Historic Pohick Church, in Lorton, Virginia, has been to hell and back since it was commissioned in 1767 by three well-known Georges. Their last names were Washington, Mason, and Fairfax.

Historic Pohick Church, known as the “Mother Church of Northern Virginia,” was the first church in colonial Virginia to be built north of the Occoquan River. The church’s beginnings were Anglican and actually date back to the early 1720s, but it was relocated and rebuilt under the watchful eyes of some vestrymen: The Three Georges.

historic Pohick Church

Courtesy www.pohick.org

As soon as the church was finished being built, the Revolutionary War started. Though his duties often kept him away, Washington seems to have been the most faithful church-goer of all Three Georges, never missing a Sunday. (Even when he had a houseful of guests over at Mount Vernon)!

During the War of 1812 (U.S. versus the British, Canadians, and Native Americans), the British came to Pohick Church (now an Episcopal church) and looted the place because of its strong association with G-Dubs. (They were still salty about losing the Revolutionary War). Apparently they even decapitated a wooden, gold-leaf-painted dove that had adorned the dedicated Washington pew. SAVAGE! The poor, headless thing was found in the courtyard of the church and was passed down for several generations before finally being donated back to the church in 1988. You can see it there today!

historic Pohick Church

Courtesy pohick.org

Until 1837, the historic Pohick Church was abandoned. A traveling Episcopal bishop visited there, because he wanted to see the Church of the Three Georges, but he was flabbergasted that it had come to such a dilapidated state. He set about raising funds for its repair and eventually raised $1,500 (which was a lot of coin back in those days). Among the bigwig contributors to this renovation were President Martin Van Buren, former President John Quincy Adams, Daniel Webster, Henry Clay, and Francis Scott Key, whose signatures can be found in a pledge book at the church today.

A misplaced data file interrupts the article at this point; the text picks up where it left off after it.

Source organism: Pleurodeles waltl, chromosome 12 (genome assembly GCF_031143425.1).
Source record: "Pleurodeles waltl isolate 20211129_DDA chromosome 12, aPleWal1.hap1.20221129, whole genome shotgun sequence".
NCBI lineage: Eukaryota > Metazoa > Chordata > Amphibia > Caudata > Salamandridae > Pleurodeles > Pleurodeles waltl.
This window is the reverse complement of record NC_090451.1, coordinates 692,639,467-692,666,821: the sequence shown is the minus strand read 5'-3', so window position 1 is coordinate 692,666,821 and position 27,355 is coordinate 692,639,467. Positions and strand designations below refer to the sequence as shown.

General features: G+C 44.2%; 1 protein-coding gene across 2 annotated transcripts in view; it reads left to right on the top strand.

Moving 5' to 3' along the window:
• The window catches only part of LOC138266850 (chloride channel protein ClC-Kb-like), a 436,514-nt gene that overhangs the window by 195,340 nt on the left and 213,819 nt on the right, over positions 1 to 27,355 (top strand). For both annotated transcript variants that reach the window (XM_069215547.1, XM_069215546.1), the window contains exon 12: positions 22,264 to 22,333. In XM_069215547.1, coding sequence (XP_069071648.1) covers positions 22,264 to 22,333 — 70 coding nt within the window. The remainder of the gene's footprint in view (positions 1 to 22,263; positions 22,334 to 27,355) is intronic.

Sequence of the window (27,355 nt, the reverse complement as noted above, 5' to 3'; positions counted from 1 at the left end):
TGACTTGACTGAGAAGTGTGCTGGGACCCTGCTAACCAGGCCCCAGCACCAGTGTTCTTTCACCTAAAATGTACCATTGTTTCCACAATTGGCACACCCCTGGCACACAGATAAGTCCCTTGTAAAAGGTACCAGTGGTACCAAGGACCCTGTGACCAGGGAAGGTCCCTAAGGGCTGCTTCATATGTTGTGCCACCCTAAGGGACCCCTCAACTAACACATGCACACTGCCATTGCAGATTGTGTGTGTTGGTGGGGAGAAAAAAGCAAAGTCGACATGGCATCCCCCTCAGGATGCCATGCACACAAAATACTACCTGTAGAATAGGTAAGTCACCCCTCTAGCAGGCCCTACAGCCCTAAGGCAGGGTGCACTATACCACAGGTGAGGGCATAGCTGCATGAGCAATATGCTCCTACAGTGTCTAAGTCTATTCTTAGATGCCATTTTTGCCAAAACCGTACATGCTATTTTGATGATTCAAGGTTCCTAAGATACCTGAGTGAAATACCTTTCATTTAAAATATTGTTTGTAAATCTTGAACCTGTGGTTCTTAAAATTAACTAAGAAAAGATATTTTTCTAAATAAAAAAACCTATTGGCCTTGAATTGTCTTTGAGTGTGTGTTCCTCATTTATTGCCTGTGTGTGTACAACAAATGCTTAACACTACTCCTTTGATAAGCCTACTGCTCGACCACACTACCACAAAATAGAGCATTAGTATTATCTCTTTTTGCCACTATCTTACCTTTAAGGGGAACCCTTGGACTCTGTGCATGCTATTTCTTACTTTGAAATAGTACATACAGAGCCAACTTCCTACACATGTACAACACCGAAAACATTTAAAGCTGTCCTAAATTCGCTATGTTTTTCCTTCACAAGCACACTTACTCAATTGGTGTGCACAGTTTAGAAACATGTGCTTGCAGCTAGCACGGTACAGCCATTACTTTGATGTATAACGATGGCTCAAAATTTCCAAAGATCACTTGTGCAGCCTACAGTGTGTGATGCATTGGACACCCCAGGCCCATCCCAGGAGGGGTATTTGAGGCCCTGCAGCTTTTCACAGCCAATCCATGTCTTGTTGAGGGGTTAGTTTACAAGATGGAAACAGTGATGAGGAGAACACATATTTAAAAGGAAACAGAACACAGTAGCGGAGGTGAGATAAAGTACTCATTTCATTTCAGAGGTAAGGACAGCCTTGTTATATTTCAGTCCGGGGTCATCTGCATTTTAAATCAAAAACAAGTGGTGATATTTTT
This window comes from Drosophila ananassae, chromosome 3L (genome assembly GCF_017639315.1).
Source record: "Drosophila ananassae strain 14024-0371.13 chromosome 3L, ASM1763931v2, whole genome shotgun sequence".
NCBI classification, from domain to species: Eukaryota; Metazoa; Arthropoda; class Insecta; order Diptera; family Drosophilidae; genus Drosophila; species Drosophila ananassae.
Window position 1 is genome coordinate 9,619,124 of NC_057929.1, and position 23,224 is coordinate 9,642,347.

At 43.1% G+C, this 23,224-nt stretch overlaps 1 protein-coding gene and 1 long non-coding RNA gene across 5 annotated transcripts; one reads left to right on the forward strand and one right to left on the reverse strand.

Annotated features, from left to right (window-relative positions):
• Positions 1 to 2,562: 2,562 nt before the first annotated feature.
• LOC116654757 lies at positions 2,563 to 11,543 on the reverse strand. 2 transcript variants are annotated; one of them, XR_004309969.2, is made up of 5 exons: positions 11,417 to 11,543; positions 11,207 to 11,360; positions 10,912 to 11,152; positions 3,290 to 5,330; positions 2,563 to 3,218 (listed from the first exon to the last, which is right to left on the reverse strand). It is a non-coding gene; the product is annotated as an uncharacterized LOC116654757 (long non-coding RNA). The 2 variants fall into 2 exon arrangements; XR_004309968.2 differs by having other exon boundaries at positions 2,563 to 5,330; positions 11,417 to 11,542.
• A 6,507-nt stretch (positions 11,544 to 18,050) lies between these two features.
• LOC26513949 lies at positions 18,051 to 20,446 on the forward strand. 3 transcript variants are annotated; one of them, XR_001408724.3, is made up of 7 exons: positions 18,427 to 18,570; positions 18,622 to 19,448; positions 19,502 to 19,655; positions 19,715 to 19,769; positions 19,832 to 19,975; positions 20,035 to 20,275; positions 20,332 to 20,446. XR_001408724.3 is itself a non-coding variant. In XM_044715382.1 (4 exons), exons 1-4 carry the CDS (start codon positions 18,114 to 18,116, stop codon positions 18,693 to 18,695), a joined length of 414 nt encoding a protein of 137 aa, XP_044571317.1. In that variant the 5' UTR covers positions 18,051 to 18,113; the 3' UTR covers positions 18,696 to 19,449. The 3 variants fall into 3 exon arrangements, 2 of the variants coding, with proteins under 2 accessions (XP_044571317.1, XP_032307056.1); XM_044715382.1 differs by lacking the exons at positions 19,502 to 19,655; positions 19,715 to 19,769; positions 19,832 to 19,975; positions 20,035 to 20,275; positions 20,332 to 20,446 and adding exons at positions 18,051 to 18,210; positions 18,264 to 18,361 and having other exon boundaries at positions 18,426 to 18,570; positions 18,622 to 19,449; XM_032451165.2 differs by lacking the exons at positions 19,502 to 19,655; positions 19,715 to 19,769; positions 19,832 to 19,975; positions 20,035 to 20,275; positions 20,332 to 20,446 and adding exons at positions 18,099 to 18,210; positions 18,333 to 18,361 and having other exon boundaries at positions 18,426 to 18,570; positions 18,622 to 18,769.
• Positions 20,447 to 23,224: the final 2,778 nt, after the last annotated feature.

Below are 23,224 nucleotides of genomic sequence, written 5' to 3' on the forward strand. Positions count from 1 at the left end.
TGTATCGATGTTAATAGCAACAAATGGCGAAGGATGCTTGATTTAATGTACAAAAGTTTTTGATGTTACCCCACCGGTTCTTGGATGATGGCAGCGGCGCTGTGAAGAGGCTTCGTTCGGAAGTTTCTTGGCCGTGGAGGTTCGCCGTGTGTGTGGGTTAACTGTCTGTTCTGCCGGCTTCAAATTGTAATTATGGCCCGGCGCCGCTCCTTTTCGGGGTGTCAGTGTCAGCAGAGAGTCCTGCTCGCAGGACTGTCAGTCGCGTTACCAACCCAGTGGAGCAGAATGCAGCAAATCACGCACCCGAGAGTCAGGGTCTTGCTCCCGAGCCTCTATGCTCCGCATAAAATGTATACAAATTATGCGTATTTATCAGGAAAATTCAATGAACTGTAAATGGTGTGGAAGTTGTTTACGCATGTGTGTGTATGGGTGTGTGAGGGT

Just when things were settled and looking up for Pohick Church, the Civil War struck. The Union Army raided the new church and used it as their camp, even turning it into a stable for their horses! From a written account by Lieutenant Charles B. Haydon:

“I have long known that the Michigan 2nd had no fear or reverence as a general thing for God or the places where he is worshiped but I had hoped that the memory of Gen. Washington might protect almost anything with which it was associated. I believe our soldiers would have torn the church down in 2 days. They were all over it in less than 10 minutes tearing off the ornaments, splitting the woodwork and pews, knocking the brick to pieces & everything else they could get at. They wanted pieces to carry away … A more absolute set of vandals than our men can not be found on the face of the earth. As true as I am living I believe they would steal Washington’s coffin if they could get to it.”

Following the war, services resumed at the church in 1878, and the die-hard parishioners pieced together what they could to make do. The Mt. Vernon Chapter of the Daughters of the American Revolution, and the Mount Vernon Ladies Association finally had a call to arms and raised money to ONCE AGAIN rehabilitate historic Pohick Church. The rehab was done in 1917, when this picture was taken to celebrate.

historic Pohick Church

Courtesy pohick.org

Though the Church of the Three Georges has needed face lists and rehabs since 1917 (they are raising money again for updates), it still stands AND functions today, a hard-won testament to its steadfast determination. It’s a lot like America in that way. Rebuilt and re-birthed again and again — still changing, but still standing.

(Historic Pohick Church, located at 9301 Richmond Hwy, Lorton, is open to visitors Monday through Saturday, 9 a.m. to 4:30 p.m., and Sundays from 12:30 p.m. to 4:30 p.m., following the morning services. Guided tours for groups are available through advance arrangement with the church secretary at 703-339 6572. Entry is free of charge, though donations are cheerfully accepted.)

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